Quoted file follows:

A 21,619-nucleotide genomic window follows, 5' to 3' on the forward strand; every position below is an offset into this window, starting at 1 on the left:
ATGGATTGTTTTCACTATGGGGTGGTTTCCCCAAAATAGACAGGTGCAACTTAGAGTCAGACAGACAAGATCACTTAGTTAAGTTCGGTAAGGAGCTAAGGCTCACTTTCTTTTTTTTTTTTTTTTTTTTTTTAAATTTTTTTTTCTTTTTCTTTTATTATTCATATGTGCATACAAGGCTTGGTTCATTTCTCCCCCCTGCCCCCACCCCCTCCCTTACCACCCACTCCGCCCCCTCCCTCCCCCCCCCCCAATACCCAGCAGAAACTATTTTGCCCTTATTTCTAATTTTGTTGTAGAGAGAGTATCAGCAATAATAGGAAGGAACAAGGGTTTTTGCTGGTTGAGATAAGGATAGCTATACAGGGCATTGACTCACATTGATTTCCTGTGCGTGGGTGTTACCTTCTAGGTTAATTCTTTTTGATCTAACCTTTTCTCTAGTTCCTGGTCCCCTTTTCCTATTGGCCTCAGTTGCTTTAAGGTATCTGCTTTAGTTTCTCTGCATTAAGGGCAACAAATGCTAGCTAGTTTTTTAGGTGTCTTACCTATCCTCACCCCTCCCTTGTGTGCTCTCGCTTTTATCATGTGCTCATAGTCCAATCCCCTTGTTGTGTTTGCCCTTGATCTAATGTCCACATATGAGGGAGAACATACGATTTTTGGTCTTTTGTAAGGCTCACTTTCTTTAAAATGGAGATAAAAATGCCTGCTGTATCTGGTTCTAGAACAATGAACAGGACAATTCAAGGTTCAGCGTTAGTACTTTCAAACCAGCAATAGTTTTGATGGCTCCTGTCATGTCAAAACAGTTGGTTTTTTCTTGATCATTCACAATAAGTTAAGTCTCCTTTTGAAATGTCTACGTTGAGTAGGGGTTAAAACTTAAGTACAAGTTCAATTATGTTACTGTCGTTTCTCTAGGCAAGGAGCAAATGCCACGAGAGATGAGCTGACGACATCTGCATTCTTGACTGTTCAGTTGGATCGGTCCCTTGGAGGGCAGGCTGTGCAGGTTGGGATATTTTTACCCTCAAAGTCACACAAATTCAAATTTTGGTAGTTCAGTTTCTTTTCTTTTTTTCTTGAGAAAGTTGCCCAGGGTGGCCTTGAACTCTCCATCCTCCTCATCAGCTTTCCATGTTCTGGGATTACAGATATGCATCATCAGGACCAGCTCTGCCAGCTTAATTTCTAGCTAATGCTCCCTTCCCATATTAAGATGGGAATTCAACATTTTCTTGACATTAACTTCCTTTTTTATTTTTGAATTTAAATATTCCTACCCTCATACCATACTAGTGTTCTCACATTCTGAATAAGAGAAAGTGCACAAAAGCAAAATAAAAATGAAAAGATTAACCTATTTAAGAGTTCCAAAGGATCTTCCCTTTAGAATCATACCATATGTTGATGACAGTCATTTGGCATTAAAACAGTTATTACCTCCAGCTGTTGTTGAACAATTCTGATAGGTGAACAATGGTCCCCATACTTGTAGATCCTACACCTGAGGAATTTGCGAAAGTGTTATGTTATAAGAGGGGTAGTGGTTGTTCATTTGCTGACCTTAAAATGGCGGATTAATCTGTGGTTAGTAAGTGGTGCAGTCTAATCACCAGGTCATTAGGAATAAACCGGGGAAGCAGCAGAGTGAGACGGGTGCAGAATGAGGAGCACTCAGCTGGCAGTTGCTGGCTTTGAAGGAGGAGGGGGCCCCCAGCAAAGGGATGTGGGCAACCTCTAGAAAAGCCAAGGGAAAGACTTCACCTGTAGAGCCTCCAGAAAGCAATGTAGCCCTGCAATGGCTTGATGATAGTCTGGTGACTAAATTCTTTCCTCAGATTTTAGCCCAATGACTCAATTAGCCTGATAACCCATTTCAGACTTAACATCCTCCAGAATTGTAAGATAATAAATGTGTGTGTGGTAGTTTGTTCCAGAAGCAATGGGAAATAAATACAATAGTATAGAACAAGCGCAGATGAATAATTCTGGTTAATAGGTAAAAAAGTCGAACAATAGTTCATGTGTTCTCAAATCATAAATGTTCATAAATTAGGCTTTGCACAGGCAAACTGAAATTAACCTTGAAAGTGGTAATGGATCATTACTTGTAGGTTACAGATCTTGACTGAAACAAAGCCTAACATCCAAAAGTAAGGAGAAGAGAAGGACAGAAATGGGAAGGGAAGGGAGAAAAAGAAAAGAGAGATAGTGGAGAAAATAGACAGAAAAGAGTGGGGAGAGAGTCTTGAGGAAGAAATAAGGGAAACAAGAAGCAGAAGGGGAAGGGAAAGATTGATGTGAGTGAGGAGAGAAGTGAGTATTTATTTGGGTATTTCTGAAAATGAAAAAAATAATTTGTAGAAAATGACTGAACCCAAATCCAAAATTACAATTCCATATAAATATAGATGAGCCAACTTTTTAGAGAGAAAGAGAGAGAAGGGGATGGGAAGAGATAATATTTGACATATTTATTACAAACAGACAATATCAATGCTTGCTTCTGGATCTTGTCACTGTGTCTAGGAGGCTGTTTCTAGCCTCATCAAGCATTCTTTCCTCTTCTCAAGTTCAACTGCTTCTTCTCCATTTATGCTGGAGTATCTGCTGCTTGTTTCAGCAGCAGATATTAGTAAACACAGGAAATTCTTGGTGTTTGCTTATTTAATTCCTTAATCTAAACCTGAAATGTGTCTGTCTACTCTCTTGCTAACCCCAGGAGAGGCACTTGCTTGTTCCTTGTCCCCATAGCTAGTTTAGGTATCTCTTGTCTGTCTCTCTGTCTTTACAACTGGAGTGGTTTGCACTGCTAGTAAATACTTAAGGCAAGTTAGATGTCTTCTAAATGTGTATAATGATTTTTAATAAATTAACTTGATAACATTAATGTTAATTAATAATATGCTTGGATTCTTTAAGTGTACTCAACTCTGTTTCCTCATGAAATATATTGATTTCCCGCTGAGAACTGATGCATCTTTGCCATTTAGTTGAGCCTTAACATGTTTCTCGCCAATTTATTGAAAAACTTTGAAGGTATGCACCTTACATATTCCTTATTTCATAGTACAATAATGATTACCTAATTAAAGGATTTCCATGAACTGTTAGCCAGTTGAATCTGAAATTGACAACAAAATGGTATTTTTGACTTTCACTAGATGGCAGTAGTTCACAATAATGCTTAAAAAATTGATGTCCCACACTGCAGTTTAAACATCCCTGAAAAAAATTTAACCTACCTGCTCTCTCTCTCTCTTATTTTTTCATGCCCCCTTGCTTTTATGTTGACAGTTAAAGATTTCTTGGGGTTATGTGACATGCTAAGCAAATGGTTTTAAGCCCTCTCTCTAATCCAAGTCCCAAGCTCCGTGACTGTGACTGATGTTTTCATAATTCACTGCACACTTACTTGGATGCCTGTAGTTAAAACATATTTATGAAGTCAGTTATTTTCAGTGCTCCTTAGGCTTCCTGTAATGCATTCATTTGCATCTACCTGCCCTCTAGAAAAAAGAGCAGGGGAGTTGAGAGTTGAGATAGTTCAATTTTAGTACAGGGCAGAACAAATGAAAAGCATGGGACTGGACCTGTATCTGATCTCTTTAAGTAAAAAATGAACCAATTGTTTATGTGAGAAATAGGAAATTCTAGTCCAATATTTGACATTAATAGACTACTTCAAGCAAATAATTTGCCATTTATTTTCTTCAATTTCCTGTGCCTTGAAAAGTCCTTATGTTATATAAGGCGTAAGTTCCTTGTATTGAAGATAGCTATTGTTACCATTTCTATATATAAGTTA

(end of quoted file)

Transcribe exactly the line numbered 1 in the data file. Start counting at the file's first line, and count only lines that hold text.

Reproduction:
A 21,619-nucleotide genomic window follows, 5' to 3' on the forward strand; every position below is an offset into this window, starting at 1 on the left: